Exchange Rate: Kuna’s Current Position Favourable for Loans Tied to Euro

Lauren Simmonds

The currently strong kuna favors all those who have euro-denominated loans owing to the reduction in repayment rates.

As Poslovni Dnevnik writes on the 5th of February, 2018, the Croatian national currency is usually stronger during the summer due to the large inflow of euros brought in by foreign tourists, while during the winter months, the kuna has been regularly weakened, HRT states.

In January 2015, the kuna’s exchange rate was around 7.7 kuna against the euro, one year later, it was 7 kuna and 60 lipa, last year was 7 kuna and 50 lipa, and this year, 7 kuna and 40 lipa to the euro, which means that the kuna has managed to strengthen to its summertime heights.

This is happening despite the strong interventions of the Croatian National Bank (HNB/CNB) to prevent the strengthening of the currency. The Croatian kuna has gained strength owing to export growth and the record tourist season we’ve just experienced. For some this is more than satisfactory, for others, it’s quite another story.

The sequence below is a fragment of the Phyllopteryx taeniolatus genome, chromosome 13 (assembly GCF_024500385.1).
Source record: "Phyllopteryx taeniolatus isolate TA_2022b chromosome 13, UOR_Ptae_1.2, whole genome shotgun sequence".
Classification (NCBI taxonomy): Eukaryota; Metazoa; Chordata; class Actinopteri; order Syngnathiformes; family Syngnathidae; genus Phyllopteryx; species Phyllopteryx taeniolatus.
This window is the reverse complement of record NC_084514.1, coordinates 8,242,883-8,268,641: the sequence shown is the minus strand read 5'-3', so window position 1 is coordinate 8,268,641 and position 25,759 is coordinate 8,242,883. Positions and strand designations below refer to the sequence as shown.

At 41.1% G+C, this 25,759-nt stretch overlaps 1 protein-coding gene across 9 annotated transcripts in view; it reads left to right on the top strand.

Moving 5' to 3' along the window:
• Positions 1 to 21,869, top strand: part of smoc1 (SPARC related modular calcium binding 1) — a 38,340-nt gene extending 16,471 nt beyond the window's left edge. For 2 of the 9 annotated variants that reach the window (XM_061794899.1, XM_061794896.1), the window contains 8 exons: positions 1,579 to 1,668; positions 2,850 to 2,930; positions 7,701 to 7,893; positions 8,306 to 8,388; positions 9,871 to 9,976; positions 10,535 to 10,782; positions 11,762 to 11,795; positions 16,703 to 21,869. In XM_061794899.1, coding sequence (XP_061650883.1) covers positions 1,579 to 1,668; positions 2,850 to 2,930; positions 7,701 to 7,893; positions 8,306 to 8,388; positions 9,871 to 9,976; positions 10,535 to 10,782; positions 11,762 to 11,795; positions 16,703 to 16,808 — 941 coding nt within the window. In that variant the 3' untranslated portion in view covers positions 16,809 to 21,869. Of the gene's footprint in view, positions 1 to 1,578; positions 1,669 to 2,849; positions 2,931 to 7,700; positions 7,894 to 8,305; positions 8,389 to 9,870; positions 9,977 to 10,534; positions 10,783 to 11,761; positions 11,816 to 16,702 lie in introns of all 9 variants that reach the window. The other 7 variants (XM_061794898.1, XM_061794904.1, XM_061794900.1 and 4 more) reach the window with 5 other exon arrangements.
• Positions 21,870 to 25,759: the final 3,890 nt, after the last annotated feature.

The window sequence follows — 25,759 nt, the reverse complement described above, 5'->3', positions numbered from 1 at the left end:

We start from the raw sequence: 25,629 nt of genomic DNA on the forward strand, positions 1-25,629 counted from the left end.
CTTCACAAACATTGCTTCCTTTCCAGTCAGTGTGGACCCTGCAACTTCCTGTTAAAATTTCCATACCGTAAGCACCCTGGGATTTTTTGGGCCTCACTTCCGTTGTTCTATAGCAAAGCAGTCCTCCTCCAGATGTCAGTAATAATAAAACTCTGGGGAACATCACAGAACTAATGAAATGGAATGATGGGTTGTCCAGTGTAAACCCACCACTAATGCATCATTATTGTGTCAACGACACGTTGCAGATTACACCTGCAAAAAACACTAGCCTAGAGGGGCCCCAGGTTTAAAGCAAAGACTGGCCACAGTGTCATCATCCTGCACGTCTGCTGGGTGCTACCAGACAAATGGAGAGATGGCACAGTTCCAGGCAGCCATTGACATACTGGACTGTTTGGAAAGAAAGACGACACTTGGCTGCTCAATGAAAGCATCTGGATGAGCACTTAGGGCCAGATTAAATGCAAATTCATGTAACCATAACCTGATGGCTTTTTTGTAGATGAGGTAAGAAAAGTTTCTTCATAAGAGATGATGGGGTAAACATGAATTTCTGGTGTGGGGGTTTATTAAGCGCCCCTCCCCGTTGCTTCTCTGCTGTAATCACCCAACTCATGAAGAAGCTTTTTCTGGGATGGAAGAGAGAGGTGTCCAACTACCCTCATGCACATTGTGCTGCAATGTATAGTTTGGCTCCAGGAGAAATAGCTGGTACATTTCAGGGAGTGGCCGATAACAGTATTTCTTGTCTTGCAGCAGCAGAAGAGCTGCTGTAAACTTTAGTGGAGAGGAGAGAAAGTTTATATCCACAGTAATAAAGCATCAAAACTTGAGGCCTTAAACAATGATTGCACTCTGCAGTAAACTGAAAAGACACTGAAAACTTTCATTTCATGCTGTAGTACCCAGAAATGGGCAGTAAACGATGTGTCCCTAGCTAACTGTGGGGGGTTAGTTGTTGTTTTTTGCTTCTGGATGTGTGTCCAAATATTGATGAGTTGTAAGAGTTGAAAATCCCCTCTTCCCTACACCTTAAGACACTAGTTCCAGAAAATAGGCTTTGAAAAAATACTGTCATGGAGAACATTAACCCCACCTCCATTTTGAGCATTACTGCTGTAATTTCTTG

That being said, a strong kuna benefits all those who have euro-denominated loans, as the rise reduces their repayments, it also reduces the price of various imported goods. On the other hand, export products become more expensive and exporters are less competitive, reports HRT.


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